by Andrea M. Darcy
What is hopelessness? It is when we feel that we have no options left.
If we were a balloon, it’s not just that all the air is gone. We are sure there is also a hole in the rubber, and that there is no feasible way we will ever recover from our utter deflation. “Why do I feel hopeless? Because I am hopeless.”
But when you understand what hopelessness really is, you’ll realise that most of us have far more options than we realise.
Symptoms of hopelessness
Not sure if what you are feeling is hopelessness, or you are just feeling low?
If you work with a counselling psychologist they might use a special questionnaire with you, the ‘Beck Hopelessness Scale’, that actually rates your level of hopelessness (yes, really).
But you can tell for yourself by looking for the main symptoms of hopelessness:
This last one, negative thinking, is important, and connected to all the others. Hopelessness is about the future (and what we perceive as a lack thereof). And as we are not in the future, how do we get there? With our thoughts. And unless we are living through a war, natural disaster or great loss, then the thoughts we have when we feel hopeless are rarely based in fact.
So why do you feel hopeless? You are generally being driven by negative perspectives, beliefs, and assumptions.
Are you thinking yourself hopeless?
Many of these patterns of non-fact based thinking we practise when feeling hopeless are what is called ‘cognitive distortions’ in psychology. These can include:
- all or nothing thinking (I have no future, I will never be happy again, nobody will ever love me).
- catastrophising (everything will go wrong, it’s the end of the road).
- fortunetelling (it will never get better, if I tried something bad would happen).
- labelling (I’m a loser, it’s a failure).
- discounting the positive (yes, I didn’t lose my job, but I’ll definitely be in the next round of cuts).
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Of course it’s not as simple as just ‘deciding to think positive’. Thoughts such as these can be hard to control, are ways of thinking we’ve used for so long we don’t even know how to think differently, and/or are related to deep-seated issues.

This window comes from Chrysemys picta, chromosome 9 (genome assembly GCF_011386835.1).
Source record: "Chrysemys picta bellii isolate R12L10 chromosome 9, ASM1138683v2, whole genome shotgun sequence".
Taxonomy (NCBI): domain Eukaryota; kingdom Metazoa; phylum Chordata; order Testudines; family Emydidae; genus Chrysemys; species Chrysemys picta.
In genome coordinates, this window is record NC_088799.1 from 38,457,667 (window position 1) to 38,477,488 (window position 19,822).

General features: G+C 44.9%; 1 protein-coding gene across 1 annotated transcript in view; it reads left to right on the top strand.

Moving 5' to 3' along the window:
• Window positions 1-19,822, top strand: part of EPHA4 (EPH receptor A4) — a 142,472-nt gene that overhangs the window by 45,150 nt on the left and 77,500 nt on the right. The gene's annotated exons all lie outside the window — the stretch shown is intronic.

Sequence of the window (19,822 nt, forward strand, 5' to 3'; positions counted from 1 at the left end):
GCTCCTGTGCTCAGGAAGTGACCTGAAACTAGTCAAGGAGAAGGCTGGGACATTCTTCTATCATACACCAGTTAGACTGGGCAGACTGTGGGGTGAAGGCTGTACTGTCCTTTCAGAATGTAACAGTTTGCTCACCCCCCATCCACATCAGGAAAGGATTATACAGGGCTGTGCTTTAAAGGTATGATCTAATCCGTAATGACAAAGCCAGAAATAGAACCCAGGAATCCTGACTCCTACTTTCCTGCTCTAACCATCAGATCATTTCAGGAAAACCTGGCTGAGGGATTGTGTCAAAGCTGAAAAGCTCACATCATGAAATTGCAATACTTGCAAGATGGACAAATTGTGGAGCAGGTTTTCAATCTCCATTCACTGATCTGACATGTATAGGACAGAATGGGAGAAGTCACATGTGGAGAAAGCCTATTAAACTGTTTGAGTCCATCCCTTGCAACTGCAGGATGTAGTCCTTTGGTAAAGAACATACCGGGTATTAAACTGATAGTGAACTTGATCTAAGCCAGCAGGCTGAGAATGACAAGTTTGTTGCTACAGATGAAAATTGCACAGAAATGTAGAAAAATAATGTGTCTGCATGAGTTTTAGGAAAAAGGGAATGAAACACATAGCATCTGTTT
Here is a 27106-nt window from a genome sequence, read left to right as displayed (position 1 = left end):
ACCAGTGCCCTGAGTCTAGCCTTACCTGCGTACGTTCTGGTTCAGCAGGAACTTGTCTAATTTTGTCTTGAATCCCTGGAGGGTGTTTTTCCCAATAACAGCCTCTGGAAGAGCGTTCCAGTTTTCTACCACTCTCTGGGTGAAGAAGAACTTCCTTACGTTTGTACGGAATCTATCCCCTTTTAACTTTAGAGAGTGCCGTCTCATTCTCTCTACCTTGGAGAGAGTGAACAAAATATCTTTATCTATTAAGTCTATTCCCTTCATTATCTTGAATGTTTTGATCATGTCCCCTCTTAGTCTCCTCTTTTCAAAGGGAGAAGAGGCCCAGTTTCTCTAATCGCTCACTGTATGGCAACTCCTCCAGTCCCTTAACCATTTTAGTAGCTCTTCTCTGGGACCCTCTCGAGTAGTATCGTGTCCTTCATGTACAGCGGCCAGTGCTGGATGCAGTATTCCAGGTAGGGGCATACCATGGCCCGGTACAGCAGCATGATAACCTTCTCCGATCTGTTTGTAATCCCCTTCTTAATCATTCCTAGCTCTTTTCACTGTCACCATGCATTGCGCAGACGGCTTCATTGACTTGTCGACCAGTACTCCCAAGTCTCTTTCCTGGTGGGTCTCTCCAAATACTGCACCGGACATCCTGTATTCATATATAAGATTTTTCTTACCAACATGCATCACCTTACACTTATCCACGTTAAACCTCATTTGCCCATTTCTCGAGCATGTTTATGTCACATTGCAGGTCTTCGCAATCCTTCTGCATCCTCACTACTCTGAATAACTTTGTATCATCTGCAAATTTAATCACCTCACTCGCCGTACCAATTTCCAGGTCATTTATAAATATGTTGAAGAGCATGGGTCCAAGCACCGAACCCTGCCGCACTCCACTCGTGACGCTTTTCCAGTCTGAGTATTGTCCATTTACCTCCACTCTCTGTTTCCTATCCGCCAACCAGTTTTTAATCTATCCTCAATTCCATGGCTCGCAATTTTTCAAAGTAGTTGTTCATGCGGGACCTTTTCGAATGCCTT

Why do I feel hopeless all the time?
It’s normal to feel hopeless if you have recently experienced a big overwhelming life change like a natural disaster, accident, bereavement, divorce, or breakup. In this case you need to give yourself several months to work through your emotions and eventually a sense of hope returns.
But if you have actually felt hopeless for a long time – for several months, years, or even, secretly, for most of your life – then it’s likely that you have had a traumatic experience in your past that has damaged the way that you think about yourself, others, and the world.
This might have been a childhood trauma, such as abuse, neglect, abandonment, or poverty. Or it could be that you did not have an opportunity to form a loving, trusting bond with a caregiver as an infant, leading to attachment issues.
Why you need to pay attention to hopelessness
If hopelessness is something you’ve felt for a long time, then it can feel so normal to you that you don’t even realise how much of a problem it is. You simply can no longer imagine a life where you feel that you have worth, and that your future has hope in it.
But it is very important to seek help if you recognise yourself in descriptions of hopelessness. Helplessness is a symptom of various mental health issues and, if left untreated, can leave you more vulnerable to feeling suicidal.
Hopelessness and mental health issues
Not surprisingly, feeling hopeless is one of the major symptoms of depression.
But it’s also a part of the following mental health issues:
What sorts of talk therapy can help me with feelings of hopelessness?
Cognitive therapies are often suggested for feelings of hopelessness. They work to help you recognise an change the link between your thoughts, feelings, and behaviours. (Read our article that explains all the different types of cognitive therapy for more).
Existential therapy is another approach altogether that some find useful for hopelessness. It uses philosophy to help you determine what actually matters for you, and how you can make steps toward a life that feels meaningful.
Would you like to talk to an experienced counsellor or psychotherapist about your feelings of hopelessness? Harley Therapy now connects you to professional talk therapists across the UK, as well as worldwide via Skype.
Have a question about hopelessness, or want to share your own experience with it? Post in our public comment box below.
Andrea M. Darcy is a health and wellbeing writer as well as mentor, trained in person-centred counselling and coaching. She often writes about trauma, relationships, and ADHD. Find her on Instagram @am_darcy